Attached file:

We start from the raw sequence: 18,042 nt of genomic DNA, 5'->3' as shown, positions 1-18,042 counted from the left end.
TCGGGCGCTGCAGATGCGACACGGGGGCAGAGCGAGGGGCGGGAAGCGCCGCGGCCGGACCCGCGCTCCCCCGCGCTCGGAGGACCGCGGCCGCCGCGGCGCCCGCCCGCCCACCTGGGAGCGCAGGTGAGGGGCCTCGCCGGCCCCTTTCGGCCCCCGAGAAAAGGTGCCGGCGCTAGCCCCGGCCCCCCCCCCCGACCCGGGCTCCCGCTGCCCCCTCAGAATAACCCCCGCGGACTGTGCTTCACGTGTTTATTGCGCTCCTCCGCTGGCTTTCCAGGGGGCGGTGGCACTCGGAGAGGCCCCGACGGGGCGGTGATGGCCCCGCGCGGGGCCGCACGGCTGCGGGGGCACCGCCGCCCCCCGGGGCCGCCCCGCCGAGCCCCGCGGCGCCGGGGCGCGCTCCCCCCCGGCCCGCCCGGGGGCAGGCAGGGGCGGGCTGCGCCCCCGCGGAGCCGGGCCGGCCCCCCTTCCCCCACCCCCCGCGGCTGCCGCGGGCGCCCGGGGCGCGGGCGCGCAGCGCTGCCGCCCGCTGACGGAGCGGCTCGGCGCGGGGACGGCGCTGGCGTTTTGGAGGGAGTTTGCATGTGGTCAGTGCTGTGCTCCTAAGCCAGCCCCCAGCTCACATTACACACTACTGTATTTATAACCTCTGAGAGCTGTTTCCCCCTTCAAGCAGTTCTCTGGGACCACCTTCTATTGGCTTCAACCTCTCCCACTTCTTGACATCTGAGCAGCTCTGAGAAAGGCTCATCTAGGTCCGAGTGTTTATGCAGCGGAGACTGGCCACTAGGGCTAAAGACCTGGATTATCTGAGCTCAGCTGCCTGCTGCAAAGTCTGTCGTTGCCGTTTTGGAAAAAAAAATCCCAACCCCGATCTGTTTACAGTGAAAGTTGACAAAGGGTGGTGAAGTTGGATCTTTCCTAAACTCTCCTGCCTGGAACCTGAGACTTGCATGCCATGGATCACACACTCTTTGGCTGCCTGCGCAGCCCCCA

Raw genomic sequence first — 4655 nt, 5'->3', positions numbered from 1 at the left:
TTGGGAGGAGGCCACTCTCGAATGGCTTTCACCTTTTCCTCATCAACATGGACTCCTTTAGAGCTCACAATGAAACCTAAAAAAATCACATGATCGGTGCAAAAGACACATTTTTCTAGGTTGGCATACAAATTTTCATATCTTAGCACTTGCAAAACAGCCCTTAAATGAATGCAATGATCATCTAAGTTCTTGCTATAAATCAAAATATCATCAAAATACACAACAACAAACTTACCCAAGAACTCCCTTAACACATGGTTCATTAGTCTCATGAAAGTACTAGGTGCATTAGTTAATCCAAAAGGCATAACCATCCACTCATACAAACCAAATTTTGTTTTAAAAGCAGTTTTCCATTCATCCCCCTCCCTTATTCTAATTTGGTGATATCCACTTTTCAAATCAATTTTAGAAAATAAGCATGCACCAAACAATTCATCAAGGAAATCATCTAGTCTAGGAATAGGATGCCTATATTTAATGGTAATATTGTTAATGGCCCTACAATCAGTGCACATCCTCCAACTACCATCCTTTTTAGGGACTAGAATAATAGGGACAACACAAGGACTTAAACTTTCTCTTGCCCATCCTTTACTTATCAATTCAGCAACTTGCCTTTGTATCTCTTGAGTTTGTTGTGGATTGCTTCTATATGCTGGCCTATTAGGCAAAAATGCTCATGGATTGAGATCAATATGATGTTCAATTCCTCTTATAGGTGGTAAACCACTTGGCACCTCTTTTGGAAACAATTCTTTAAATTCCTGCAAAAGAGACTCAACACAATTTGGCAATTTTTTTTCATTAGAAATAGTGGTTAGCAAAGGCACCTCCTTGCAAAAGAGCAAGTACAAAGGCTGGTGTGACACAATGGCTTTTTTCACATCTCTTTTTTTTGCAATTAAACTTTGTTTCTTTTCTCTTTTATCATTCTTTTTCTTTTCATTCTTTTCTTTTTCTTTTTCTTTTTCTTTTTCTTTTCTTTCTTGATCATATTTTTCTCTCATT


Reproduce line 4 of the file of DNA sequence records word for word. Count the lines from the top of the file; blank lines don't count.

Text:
TTGGGAGGAGGCCACTCTCGAATGGCTTTCACCTTTTCCTCATCAACATGGACTCCTTTAGAGCTCACAATGAAACCTAAAAAAATCACATGATCGGTGCAAAAGACACATTTTTCTAGGTTGGCATACAAATTTTCATATCTTAGCACTTGCAAAACAGCCCTTAAATGAATGCAATGATCATCTAAGTTCTTGCTATAAATCAAAATATCATCAAAATACACAACAACAAACTTACCCAAGAACTCCCTTAACACATGGTTCATTAGTCTCATGAAAGTACTAGGTGCATTAGTTAATCCAAAAGGCATAACCATCCACTCATACAAACCAAATTTTGTTTTAAAAGCAGTTTTCCATTCATCCCCCTCCCTTATTCTAATTTGGTGATATCCACTTTTCAAATCAATTTTAGAAAATAAGCATGCACCAAACAATTCATCAAGGAAATCATCTAGTCTAGGAATAGGATGCCTATATTTAATGGTAATATTGTTAATGGCCCTACAATCAGTGCACATCCTCCAACTACCATCCTTTTTAGGGACTAGAATAATAGGGACAACACAAGGACTTAAACTTTCTCTTGCCCATCCTTTACTTATCAATTCAGCAACTTGCCTTTGTATCTCTTGAGTTTGTTGTGGATTGCTTCTATATGCTGGCCTATTAGGCAAAAATGCTCATGGATTGAGATCAATATGATGTTCAATTCCTCTTATAGGTGGTAAACCACTTGGCACCTCTTTTGGAAACAATTCTTTAAATTCCTGCAAAAGAGACTCAACACAATTTGGCAATTTTTTTTCATTAGAAATAGTGGTTAGCAAAGGCACCTCCTTGCAAAAGAGCAAGTACAAAGGCTGGTGTGACACAATGGCTTTTTTCACATCTCTTTTTTTTGCAATTAAACTTTGTTTCTTTTCTCTTTTATCATTCTTTTTCTTTTCATTCTTTTCTTTTTCTTTTTCTTTTTCTTTTTCTTTTCTTTCTTGATCATATTTTTCTCTCATT